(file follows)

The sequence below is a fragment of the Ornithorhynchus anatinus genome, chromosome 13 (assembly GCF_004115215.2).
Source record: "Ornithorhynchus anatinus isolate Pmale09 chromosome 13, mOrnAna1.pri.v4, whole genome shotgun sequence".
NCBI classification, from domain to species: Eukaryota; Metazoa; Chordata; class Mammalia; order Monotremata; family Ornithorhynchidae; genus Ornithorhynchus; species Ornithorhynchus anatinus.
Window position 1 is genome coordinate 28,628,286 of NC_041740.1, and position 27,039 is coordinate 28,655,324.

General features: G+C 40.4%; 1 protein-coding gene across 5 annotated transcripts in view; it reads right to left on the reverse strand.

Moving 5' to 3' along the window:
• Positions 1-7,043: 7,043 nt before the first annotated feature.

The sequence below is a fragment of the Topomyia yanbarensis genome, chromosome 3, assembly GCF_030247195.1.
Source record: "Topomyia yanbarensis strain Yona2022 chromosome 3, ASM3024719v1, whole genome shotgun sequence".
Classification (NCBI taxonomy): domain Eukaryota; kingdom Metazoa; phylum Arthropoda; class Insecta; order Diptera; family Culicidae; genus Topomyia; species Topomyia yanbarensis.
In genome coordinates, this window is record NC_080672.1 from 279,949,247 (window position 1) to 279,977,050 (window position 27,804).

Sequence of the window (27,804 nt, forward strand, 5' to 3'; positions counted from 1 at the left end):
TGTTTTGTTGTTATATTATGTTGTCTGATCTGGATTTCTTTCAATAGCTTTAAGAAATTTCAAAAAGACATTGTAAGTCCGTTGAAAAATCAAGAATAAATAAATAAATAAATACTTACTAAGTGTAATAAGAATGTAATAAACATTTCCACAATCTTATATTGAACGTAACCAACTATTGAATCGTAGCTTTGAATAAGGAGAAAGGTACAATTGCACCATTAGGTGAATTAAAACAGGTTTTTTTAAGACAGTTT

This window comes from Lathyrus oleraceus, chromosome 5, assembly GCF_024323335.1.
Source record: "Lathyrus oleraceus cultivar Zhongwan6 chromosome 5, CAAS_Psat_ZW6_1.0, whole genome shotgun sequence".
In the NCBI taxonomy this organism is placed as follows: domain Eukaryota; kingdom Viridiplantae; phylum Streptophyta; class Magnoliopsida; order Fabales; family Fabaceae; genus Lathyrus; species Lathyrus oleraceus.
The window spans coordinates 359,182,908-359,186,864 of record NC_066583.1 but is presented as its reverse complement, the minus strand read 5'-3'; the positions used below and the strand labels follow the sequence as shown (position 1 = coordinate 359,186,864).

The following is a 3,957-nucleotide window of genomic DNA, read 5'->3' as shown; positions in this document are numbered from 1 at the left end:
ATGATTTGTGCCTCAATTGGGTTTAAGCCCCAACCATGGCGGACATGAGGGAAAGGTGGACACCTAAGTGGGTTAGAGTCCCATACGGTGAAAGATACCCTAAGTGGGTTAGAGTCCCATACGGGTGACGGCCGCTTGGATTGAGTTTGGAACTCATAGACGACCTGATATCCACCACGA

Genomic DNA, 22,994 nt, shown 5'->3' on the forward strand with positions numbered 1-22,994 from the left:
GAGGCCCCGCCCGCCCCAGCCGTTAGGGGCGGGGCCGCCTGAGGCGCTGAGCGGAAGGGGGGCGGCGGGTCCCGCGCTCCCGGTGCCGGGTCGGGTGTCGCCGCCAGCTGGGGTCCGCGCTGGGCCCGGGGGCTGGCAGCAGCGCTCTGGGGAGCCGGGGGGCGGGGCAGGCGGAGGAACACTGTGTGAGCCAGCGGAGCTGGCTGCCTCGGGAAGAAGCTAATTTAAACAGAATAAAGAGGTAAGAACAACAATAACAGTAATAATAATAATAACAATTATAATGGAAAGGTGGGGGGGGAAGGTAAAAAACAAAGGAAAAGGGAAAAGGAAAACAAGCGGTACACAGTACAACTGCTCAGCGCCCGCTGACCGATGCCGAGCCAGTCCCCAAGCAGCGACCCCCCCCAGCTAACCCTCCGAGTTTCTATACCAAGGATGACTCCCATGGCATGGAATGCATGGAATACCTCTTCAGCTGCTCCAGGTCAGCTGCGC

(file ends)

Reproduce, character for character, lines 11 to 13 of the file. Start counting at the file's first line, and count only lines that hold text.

In genome coordinates, this window is record NC_080672.1 from 279,949,247 (window position 1) to 279,977,050 (window position 27,804).

Sequence of the window (27,804 nt, forward strand, 5' to 3'; positions counted from 1 at the left end):
TGTTTTGTTGTTATATTATGTTGTCTGATCTGGATTTCTTTCAATAGCTTTAAGAAATTTCAAAAAGACATTGTAAGTCCGTTGAAAAATCAAGAATAAATAAATAAATAAATACTTACTAAGTGTAATAAGAATGTAATAAACATTTCCACAATCTTATATTGAACGTAACCAACTATTGAATCGTAGCTTTGAATAAGGAGAAAGGTACAATTGCACCATTAGGTGAATTAAAACAGGTTTTTTTAAGACAGTTT